Critics say Alec Soth takes pictures of the unphotographable.
The award-winning Twin Cities-based photographer travels the world to capture images of intangible things like love and dreams.
This weekend the Walker Art Center opens "From Here to There: Alec Soth's America." It surveys his career so far, and includes Soth's latest project with a decidedly darker tone.
For 15 years Alec Soth has trained his camera on people and places, to create astonishing and arresting images. Walker Art Center curator Siri Engberg says Soth approached his early work like a treasure hunt.
"He would tape a list of topics, or things that he was looking for to the steering wheel of his car," she says. "And he would drive around Niagara Falls for example, looking for love letters, or people who'd just been married, or people who were just getting divorced, or pawn shops with wedding rings. He had all sorts of cues he was looking for."
Engberg points out a picture from the Niagara series of a bride named Melissa. She sits in her cascading dress on an old chair. It's set on an oil-stained sidewalk outside a rundown motel.
"She's oblivious to the kind of ordinariness of her surroundings, but she's very content with who she is. She's excited to be getting married. It's an amazing picture," Engberg says. "And then there is something about this wedding dress and the voluminousness of the fabric, that kind of speaks to idea of the Falls themselves and the kind of spilling over of the water."
Engberg says Soth also searches for linkages between his pictures. He calls it real-life web surfing, where something from one image connects somehow with something in the next.
One day, for example, he'd photographed Charles Lindberg's boyhood bed for his "Sleeping by the Mississippi" series. He'd been asking people he met about their dreams. It seemed likely this was where Lindberg dreamed of flight.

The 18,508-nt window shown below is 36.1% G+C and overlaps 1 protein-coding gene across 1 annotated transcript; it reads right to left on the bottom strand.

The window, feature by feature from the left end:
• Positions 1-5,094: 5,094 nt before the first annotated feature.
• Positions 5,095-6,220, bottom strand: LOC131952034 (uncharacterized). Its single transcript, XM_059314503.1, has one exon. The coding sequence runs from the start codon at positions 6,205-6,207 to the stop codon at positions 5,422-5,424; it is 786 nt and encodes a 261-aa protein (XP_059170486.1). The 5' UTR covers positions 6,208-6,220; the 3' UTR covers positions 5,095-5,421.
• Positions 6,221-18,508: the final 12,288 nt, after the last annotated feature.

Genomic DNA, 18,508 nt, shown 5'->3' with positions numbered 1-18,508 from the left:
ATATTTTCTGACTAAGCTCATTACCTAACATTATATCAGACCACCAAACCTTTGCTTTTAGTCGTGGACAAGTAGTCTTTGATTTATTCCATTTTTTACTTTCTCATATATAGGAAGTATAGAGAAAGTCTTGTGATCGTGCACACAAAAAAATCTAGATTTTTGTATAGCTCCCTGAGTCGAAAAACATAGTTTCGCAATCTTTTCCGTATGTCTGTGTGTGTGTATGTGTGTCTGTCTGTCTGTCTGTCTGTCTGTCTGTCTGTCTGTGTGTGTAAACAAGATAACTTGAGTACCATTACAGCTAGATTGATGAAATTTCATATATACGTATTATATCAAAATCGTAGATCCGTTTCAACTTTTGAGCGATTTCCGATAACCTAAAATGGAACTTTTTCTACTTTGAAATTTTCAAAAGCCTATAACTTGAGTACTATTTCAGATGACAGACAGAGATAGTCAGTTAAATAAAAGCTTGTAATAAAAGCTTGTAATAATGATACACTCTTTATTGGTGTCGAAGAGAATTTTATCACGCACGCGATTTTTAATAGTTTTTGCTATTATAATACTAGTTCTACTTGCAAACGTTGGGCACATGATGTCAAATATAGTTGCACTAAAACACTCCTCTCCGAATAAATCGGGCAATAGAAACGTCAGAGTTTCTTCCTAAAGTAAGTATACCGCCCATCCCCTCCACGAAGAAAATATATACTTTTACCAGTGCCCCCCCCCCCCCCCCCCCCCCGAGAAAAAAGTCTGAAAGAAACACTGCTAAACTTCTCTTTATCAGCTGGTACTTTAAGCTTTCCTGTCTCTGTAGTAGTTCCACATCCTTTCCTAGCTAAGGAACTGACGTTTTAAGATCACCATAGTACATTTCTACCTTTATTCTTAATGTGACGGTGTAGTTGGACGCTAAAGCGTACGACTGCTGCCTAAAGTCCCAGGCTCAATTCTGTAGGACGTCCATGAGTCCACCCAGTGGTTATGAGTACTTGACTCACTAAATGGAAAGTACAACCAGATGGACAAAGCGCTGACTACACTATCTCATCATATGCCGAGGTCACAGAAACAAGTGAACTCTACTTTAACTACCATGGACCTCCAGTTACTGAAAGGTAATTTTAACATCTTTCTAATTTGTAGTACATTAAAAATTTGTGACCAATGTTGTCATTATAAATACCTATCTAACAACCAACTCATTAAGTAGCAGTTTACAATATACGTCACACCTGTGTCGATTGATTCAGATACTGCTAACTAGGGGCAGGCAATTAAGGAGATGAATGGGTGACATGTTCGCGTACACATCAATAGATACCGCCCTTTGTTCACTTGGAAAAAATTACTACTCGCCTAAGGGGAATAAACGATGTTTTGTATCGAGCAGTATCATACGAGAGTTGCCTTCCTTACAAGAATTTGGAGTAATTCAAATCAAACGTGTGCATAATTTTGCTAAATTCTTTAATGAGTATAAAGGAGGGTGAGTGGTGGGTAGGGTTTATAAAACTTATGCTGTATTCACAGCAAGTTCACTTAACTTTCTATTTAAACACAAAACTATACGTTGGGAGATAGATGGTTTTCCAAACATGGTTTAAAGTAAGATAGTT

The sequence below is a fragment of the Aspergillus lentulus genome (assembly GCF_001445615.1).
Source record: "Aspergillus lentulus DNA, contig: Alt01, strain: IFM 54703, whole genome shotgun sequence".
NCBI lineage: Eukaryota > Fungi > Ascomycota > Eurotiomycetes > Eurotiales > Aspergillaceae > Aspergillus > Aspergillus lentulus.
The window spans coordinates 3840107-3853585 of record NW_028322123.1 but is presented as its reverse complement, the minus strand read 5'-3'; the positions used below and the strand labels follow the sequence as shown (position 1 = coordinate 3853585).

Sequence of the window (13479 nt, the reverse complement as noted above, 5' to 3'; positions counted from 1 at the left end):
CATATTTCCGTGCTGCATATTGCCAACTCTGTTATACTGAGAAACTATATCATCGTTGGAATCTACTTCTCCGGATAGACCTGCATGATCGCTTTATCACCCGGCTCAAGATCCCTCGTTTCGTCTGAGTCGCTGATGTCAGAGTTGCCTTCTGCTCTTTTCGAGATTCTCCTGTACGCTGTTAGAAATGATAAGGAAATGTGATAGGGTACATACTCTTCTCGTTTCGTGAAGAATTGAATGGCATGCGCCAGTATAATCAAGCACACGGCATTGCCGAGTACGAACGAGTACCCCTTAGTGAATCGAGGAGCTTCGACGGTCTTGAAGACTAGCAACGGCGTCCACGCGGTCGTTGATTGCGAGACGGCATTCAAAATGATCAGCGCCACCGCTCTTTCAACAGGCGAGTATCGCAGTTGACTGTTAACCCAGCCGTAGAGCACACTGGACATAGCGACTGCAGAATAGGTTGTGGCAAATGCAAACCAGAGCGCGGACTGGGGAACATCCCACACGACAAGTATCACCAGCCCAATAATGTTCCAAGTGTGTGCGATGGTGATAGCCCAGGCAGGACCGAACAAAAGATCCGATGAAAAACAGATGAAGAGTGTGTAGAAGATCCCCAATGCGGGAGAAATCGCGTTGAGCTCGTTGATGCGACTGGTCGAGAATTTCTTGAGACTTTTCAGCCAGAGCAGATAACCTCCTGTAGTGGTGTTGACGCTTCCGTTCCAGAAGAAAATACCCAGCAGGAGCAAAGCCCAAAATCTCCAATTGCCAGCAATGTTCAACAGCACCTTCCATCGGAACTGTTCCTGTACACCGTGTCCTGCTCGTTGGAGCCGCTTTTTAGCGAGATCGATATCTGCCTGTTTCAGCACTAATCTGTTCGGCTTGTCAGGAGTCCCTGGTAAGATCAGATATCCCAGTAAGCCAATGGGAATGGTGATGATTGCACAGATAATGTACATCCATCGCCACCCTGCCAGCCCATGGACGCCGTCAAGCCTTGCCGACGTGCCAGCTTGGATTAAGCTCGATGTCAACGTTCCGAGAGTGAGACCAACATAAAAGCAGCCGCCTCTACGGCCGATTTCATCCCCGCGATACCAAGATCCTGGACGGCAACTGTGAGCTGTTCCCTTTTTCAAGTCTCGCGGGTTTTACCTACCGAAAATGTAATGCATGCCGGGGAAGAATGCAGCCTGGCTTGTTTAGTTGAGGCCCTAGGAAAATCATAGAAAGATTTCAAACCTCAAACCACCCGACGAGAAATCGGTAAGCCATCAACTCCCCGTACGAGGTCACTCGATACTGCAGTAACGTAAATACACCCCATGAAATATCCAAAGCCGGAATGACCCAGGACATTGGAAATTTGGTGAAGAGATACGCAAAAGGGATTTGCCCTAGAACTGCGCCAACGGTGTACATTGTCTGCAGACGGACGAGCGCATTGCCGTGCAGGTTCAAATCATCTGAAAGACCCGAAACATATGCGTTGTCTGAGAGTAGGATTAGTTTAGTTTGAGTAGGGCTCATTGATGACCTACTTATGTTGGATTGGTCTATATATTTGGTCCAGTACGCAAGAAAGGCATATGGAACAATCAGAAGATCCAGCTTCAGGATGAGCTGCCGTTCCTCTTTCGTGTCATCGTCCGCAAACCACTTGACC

Then he stumbled across a man making airplane models in Vasa, Minn. The resulting image is now one of his best known. It shows an overall-clad figure standing holding his planes on the roof of his home. The picture was featured in the Venice Biennale.
Engberg says an Alec Soth picture brings out something unexpected from his subjects.
"What he's doing is really allowing a very different side of that subject to come out," she says. "You have someone who is not posing any more. You have someone who is just being."
One of the secrets behind Alec Soth's work is very large and not so secret.
In a room at his St Paul studio Soth begins setting up his camera. He's done it many, many times, but such is its size, it takes a while.
He reaches for a huge tripod, and gets it in position.
Soth fixes the camera's large wooden body, complete with focusing bellows atop the tripod. Then he attaches the lens. It casts an image across the glass plate on the back of the camera, which Soth will cover with a black cloth, so he can compose his picture, just as photographers did a century or more ago.
"It's almost like a canvas on a easel in some ways," Soth says. "And so you can really take your time. You can stand back. You know, change the composition, move things up and down like this. Change the plane of focus. You are really creating the image over time."
And that's the secret. Not the camera, but time. In an age where digital technology has made photography almost instantaneous, Alec Soth works long and hard to get things just right. He describes it as editing the picture before the fact. It can take so long that he says both he and the person he's photographing often drift off into their own thoughts.
"And I always think of it as these two solitary people kind of with each other, but not with each other," he says. "Which is sort of like photography for me. You're kind of in the world but you are separated from it. You are looking at it. And I like that combination of separateness: lack of engagement and engagement."